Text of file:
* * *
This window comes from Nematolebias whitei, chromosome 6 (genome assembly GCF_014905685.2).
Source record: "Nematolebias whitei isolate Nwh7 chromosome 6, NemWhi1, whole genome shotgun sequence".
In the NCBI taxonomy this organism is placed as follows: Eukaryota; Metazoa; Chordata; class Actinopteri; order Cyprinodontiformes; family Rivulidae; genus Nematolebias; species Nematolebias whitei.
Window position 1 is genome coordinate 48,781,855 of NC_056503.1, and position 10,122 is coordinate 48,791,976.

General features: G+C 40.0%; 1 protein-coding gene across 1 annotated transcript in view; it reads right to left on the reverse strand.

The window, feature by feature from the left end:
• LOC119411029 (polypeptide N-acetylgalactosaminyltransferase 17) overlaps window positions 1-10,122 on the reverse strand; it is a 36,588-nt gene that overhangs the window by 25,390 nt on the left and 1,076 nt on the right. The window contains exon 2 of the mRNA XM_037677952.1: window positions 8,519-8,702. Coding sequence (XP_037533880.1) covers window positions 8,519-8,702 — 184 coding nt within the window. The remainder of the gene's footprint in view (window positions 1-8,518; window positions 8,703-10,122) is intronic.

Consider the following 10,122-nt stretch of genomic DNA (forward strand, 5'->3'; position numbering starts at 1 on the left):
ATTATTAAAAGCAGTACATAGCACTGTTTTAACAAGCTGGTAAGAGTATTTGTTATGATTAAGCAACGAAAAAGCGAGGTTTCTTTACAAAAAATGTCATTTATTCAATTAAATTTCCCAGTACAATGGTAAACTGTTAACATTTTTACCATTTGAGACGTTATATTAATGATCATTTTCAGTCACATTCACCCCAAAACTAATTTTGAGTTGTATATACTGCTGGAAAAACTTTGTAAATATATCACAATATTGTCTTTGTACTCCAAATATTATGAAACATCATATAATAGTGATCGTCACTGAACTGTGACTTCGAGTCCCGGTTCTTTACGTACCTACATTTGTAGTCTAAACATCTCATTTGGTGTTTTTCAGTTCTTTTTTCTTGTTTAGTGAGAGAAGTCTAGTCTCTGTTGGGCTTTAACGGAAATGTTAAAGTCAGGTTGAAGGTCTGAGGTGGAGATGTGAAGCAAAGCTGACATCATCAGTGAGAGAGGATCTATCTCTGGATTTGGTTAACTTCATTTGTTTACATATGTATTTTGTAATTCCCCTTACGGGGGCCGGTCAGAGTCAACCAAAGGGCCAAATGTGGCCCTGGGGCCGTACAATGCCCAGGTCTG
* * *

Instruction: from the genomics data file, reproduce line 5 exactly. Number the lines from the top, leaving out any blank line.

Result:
General features: G+C 40.0%; 1 protein-coding gene across 1 annotated transcript in view; it reads right to left on the reverse strand.